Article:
First of all- as many have already mentioned- do not pay $25 for this book. It can be read very quickly at the local Library. I believe that many people would enjoy "Freakonomics" and should read it... but buying it may be a different story.
Now that I have passed on that disclaimer - on to the review!
Freakonomics is more than a little misnomer - There is very little Economics involved (if any?). Almost all of what is discussed is actually Sociology and not Economics. Economics, by definition, is the allocation of scarce resources- you learn that on the first day of econ 101. And while "Freakonomics" does talk extensively about incentives and motivating factors, I still feel that is on the outside of the true Economics. There is, however, a fuzzy line where Sociology and Economics meet- and for the most part this is the area that "Freakonomics" lives.
Others have argued that "Freakonmoics" is just a retelling of older published articles. Well this probably is the case, however, most of us have not read and do not have access to those articles - so compilation is not necessarily a bad (Dave Berry does it all of the time!)
I will also giev Levitt credit for exploring some very taboo subjects. Bot many people have the courage to tie increased incidences in abortion to an overall decrease in violent crimes. While personally - I don't agree with the "Cost/Benefit" of this approach (and to his credit Mr. Levitt does not advocate this approach either) but it is intereting to think about. Also, the topics on race and education are usually very tactfully done in order to be more PC. MR. Levitt doesn't seem to care much about being "PC" only in interepting his data. Other topics include - what makes a good parent, how real estate agents look out for themselves more tan you, why, in fact, most Crack Dealers are poor, the economic benefits of a naming a child, possible cheating in the sport of sumo wrestling and so on.
Again- to call this an Economics text is - in my mind- a misrepresentation. It is also exceedingly short, it defintely lacks a detailed descriptions on how the data was mined... but given even these flaws I found "Freakonomics" fascinating and almost impossible to put down.
This work contains non-conventional answers to important societal questions. The authors are critical of teachers who teach to the test and assist students in achieving inflated grades. This phenomenon is not necessarily the fault of teachers. It is the fault of administrators who live or die by the infamous "Bell Curve". The book calls into question the current statistic for homelessness. The authors believe that homelessness numbers are inflated. … more
Freakonomics is a refreshing, thoroughly enjoyable, easy reading, fast paced, witty and cynical breath of fresh air! Levitt and Dubner offer up a series of pointed, thought provoking essays composed in jargon-free layman's language that are loosely connected through a theme revealed in the book's sub-title - the hidden side of everything! Incentives, or disincentives and deterrents, are examined as to their effectiveness in achieving the outcomes anticipated by those … more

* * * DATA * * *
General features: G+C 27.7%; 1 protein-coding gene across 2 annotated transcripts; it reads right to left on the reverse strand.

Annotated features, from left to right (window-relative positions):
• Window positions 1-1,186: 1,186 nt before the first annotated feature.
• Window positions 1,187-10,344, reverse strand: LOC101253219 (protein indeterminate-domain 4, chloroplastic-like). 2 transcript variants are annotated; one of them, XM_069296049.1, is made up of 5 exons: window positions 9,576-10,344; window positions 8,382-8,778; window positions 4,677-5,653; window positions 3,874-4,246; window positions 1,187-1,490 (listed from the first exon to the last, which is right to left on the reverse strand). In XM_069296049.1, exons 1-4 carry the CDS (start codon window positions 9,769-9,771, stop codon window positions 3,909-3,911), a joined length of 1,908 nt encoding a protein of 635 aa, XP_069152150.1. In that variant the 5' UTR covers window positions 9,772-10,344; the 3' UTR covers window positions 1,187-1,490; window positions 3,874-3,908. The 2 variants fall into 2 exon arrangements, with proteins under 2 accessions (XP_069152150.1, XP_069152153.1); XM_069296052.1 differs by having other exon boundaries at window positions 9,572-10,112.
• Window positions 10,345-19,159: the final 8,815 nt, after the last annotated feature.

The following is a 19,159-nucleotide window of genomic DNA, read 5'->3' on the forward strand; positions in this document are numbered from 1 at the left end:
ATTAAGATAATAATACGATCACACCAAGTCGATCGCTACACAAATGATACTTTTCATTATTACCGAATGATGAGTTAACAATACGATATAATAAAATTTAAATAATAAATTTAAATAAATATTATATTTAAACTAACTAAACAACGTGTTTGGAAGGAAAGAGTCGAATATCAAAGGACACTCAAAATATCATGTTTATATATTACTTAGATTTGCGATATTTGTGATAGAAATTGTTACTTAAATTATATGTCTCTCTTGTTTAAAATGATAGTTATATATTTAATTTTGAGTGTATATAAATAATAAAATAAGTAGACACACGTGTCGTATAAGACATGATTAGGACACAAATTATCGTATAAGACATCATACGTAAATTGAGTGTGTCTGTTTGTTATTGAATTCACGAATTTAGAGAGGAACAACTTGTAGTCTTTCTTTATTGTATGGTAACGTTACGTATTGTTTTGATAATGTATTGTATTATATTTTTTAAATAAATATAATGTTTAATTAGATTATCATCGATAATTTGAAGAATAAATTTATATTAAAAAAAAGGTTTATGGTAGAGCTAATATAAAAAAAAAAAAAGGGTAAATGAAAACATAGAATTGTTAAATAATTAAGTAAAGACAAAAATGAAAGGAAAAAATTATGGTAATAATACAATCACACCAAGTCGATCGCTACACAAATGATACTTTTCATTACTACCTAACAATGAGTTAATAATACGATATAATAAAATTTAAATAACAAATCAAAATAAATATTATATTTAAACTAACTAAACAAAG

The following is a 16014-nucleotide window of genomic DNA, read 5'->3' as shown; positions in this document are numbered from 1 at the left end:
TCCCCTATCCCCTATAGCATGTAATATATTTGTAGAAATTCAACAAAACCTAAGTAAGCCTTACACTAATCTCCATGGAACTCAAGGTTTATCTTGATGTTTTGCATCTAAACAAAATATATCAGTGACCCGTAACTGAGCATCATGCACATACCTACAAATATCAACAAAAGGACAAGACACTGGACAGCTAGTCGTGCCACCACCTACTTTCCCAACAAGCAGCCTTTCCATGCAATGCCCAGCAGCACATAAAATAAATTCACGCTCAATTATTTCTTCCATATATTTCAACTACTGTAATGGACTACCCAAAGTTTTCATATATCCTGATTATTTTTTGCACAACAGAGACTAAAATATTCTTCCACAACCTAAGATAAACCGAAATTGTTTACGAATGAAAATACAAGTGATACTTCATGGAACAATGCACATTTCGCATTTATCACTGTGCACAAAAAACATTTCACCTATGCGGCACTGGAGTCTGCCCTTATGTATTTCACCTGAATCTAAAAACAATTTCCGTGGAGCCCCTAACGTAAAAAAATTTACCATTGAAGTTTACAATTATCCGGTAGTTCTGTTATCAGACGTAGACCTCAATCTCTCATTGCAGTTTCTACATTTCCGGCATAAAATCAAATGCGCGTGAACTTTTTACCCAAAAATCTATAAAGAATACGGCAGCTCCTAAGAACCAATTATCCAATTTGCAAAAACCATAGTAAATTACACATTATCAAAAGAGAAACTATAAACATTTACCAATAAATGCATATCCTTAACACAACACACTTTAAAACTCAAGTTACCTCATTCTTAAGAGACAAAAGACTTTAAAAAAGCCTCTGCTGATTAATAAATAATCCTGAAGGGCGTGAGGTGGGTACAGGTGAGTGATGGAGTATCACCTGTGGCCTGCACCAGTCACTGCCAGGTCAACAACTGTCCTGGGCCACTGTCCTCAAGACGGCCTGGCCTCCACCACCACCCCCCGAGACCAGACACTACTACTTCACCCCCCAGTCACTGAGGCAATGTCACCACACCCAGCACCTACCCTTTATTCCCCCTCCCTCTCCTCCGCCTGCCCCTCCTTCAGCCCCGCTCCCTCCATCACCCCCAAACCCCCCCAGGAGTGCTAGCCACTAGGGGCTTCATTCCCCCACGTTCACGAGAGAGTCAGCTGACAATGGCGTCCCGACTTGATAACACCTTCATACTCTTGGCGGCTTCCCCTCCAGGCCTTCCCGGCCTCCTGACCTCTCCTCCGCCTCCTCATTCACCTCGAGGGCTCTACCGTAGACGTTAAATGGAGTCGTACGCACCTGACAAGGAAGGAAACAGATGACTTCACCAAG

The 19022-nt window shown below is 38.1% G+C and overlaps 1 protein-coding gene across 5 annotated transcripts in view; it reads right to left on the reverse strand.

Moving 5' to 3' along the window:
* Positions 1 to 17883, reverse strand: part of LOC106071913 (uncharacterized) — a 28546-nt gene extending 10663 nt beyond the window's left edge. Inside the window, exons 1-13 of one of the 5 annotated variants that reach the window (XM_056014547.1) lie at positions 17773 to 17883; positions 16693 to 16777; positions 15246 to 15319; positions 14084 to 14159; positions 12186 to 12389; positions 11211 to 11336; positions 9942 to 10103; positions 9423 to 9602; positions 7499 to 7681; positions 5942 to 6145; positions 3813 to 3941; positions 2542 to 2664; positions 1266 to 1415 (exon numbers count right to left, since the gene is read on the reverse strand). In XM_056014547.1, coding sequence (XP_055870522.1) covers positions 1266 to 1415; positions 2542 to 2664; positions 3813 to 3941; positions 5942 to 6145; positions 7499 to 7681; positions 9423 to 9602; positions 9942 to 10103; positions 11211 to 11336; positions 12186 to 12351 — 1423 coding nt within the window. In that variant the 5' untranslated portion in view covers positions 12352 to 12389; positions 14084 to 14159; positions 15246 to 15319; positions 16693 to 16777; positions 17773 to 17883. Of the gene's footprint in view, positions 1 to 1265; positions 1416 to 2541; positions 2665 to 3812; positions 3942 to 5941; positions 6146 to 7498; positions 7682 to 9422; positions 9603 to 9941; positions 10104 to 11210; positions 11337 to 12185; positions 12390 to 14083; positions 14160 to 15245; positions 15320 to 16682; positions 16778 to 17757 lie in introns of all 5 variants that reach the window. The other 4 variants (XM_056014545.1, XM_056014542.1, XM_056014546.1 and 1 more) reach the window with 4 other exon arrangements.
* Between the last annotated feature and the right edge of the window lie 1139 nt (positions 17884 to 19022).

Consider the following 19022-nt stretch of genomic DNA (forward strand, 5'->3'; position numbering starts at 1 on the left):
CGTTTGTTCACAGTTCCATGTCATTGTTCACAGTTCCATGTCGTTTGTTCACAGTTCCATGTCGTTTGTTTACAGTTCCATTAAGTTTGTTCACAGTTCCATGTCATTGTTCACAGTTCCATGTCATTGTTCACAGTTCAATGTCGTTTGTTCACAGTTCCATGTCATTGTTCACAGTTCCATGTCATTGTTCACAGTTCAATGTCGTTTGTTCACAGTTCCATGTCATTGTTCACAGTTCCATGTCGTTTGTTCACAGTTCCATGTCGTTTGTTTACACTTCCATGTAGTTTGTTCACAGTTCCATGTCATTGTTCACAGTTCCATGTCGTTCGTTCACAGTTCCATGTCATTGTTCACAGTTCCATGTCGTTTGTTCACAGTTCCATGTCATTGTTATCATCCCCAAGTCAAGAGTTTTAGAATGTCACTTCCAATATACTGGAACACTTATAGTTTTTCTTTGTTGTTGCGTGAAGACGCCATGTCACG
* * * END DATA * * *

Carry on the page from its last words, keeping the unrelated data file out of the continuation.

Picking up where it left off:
This book gave me alot of insight about things that I never would have thought about. The story about Drug Dealers living with their mothers makes you really think about how things are so superficial on the outside, but if you look closer and examine them you will be very surprised!
At one time, I may have been the world's biggest baseball fan. However, now that I have a family I amin danger of falling out of the top 100. In addition to my beautiful wife and lovely daughter (and … more
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Economics is not widely considered to be one of the sexier sciences. The annual Nobel Prize winner in that field never receives as much publicity as his or her compatriots in peace, literature, or physics. But if such slights are based on the notion that economics is dull, or that economists are concerned only with finance itself, Steven D. Levitt will change some minds. InFreakonomics(written with Stephen J. Dubner), Levitt argues that many apparent mysteries of everyday life don't need to be so mysterious: they could be illuminated and made even more fascinating by asking the right questions and drawing connections. For example, Levitt traces the drop in violent crime rates to a drop in violent criminals and, digging further, to the Roe v. Wade decision that preempted the existence of some people who would be born to poverty and hardship. Elsewhere, by analyzing data gathered from inner-city Chicago drug-dealing gangs, Levitt outlines a corporate structure much like McDonald's, where the top bosses make great money while scores of underlings make something below minimum wage. And in a section that may alarm or relieve worried parents, Levitt argues that parenting methods don't really matter much and that a backyard swimming pool is much more dangerous than a gun. These enlightening chapters are separated by effusive passages from Dubner's 2003 profile of Levitt inThe New York Times Magazine, which led to the book being written. In a book filled with bold ...